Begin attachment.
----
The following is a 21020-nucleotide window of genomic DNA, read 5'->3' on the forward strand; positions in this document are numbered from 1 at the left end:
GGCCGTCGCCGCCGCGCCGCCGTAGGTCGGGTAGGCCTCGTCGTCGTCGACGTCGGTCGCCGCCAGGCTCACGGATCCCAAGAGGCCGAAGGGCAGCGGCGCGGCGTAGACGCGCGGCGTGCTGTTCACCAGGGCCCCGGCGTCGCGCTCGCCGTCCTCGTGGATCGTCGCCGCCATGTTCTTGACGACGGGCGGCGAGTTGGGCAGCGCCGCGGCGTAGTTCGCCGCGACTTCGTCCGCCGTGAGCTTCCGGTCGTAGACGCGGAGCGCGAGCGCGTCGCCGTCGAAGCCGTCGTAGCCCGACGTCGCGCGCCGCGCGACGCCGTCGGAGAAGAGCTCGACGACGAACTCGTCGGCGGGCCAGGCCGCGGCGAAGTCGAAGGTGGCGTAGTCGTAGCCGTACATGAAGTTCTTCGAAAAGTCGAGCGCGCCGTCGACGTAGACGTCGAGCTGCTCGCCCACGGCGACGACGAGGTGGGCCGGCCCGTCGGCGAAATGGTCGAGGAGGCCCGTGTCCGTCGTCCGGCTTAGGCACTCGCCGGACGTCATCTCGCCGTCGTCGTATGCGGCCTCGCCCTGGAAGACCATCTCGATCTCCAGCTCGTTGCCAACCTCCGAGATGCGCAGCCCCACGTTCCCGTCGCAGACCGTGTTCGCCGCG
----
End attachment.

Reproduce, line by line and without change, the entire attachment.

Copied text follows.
The following is a 21020-nucleotide window of genomic DNA, read 5'->3' on the forward strand; positions in this document are numbered from 1 at the left end:
GGCCGTCGCCGCCGCGCCGCCGTAGGTCGGGTAGGCCTCGTCGTCGTCGACGTCGGTCGCCGCCAGGCTCACGGATCCCAAGAGGCCGAAGGGCAGCGGCGCGGCGTAGACGCGCGGCGTGCTGTTCACCAGGGCCCCGGCGTCGCGCTCGCCGTCCTCGTGGATCGTCGCCGCCATGTTCTTGACGACGGGCGGCGAGTTGGGCAGCGCCGCGGCGTAGTTCGCCGCGACTTCGTCCGCCGTGAGCTTCCGGTCGTAGACGCGGAGCGCGAGCGCGTCGCCGTCGAAGCCGTCGTAGCCCGACGTCGCGCGCCGCGCGACGCCGTCGGAGAAGAGCTCGACGACGAACTCGTCGGCGGGCCAGGCCGCGGCGAAGTCGAAGGTGGCGTAGTCGTAGCCGTACATGAAGTTCTTCGAAAAGTCGAGCGCGCCGTCGACGTAGACGTCGAGCTGCTCGCCCACGGCGACGACGAGGTGGGCCGGCCCGTCGGCGAAATGGTCGAGGAGGCCCGTGTCCGTCGTCCGGCTTAGGCACTCGCCGGACGTCATCTCGCCGTCGTCGTATGCGGCCTCGCCCTGGAAGACCATCTCGATCTCCAGCTCGTTGCCAACCTCCGAGATGCGCAGCCCCACGTTCCCGTCGCAGACCGTGTTCGCCGCG